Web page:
ADDIS ABABA, 27 March 2021 – Eritrean troops fighting alongside Ethiopian federal forces in the country’s northern Tigray region will withdraw, Ethiopian Prime Minister Abiy Ahmed Ali has told lawmakers.
PM Abiy Ahmed did not say when exactly Eritrean troops were expected to withdraw from the region.
It is only earlier this week that, for the first time, Abiy Ahmed admitted that Eritrean troops were in Tigray, expolaining their presence – previously denied – by saying the Eritrean forces feared they would be attacked by Tigray’s fighters.
Until this week, Eritrean President Afwerki and PM Abiy Ahmed had repeatedly rejected accusations by the United States, the United Nations and the European Union that troops from Asmar were fighting in the region.
Eritrean forces were there to back Ethiopian federal forces as the latter fought against soldiers loyal to the Tigray People’s Liberation Front (TPLF) which governed the region.
It is not known when Eritrean forces first entered Tigray, but Ethiopian federal forces were ordered into the region last November 4 after TPLF leaders challenged the authority of the federal government.
Ousted TPLF leaders who are now on the run defied Addis Ababa in organizing elections, declaring the prime minister illegitimate after Addis Ababa postponed elections citing difficulties organizing campaigns as the COVID-19 pandemic was exploding.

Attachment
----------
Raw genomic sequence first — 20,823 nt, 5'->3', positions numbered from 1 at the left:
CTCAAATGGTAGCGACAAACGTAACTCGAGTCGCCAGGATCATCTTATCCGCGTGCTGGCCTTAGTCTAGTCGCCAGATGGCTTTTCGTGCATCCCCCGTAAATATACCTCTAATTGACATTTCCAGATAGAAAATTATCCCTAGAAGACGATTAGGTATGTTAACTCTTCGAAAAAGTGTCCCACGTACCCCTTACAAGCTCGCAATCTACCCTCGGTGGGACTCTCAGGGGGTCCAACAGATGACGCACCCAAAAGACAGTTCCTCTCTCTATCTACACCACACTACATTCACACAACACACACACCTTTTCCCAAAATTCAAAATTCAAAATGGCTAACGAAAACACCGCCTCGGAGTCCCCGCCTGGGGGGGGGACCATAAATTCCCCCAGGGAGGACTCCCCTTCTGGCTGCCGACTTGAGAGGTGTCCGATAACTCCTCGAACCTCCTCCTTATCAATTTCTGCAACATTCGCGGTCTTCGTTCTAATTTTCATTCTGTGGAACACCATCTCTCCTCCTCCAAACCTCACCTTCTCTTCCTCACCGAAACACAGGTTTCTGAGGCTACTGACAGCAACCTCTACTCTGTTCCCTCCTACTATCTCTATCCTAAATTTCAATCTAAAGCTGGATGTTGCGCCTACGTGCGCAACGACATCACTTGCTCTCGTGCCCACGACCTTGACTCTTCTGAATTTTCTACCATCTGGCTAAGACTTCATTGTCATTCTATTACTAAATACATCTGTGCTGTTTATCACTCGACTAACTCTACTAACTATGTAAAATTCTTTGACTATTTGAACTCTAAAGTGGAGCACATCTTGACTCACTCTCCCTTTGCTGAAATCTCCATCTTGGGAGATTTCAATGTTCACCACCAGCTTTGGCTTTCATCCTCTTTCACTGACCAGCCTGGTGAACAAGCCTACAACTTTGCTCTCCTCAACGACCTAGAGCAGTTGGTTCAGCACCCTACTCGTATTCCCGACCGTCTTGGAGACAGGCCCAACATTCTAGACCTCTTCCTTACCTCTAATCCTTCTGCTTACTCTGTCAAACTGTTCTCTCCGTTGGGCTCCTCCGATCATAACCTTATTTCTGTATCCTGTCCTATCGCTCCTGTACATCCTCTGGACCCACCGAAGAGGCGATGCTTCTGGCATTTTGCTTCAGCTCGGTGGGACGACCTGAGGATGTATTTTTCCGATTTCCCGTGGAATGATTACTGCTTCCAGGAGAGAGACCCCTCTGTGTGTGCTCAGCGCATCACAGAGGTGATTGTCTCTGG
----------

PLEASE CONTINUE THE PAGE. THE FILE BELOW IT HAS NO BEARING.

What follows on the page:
TPLF soldiers were accused of attacking two military bases in the region, reportedly killing 50 soldiers and looting weapons.
The TPLF is considered an enemy force by Eritrea and have never been forgiven by Asmara for the role they played in trying to prevent the emergence of Eritrea as a sovereign country.
Ethiopia’s bitter war with Eritrea did not come to an end until the inauguration in 2018 of Prime Minister Abiy Ahmed Ali – a move which earned him the Nobel Peace Prize the following year.
Thousands of mostly young people who fled forced life conscription into the army in Eritrea or who fled political persecution came across the border and were housed in refugee camps in Tigray.
Many of them got involved in politics from exile, irritating Asmara whose forces rounded up and forcefully repatriated to Asmara (rendition) some of the refugees they found in camps in Tigray.
The Shimelba and Hitsats camps in Tigray, where an estimated 22,000 Eritrean refugees were offered a safe haven, was attacked, ransacked and completely destroyed by Eritrean forces.
Thousands of people have been killed in the ongoing armed conflict in Tigray, with Eritrean forces accused of perpetrating the massacres of last November 28 and 29 in the holy city of Aksum.
An estimated 800 people were slaughtered during those two days of mass killings, according to activists – 300, according to the United Nations.
Officials in Asmara were quick to dismiss accusations of their troops committing atrocity cirimes in Tigray – in particular rejecting any involvement in the massacres in the holy city of Aksum.
Eritrea’s foreign minister downplayed the accusations as “preposterous” claiming that the accusations themselves were merely “fabricated”.
Hundreds of thousands of people have fled their homes in Tigray over the nearly five months of armed fighting, with an estimated 100,000 of them fleeing into refugee camps in neighboring Sudan.
When and if Eritrean forces effectively withdraw, the fighting between the TPLF and Ethiopian federal forces is likely to continue, given pledges by ousted TPLF leaders that they will not lay down their weapons.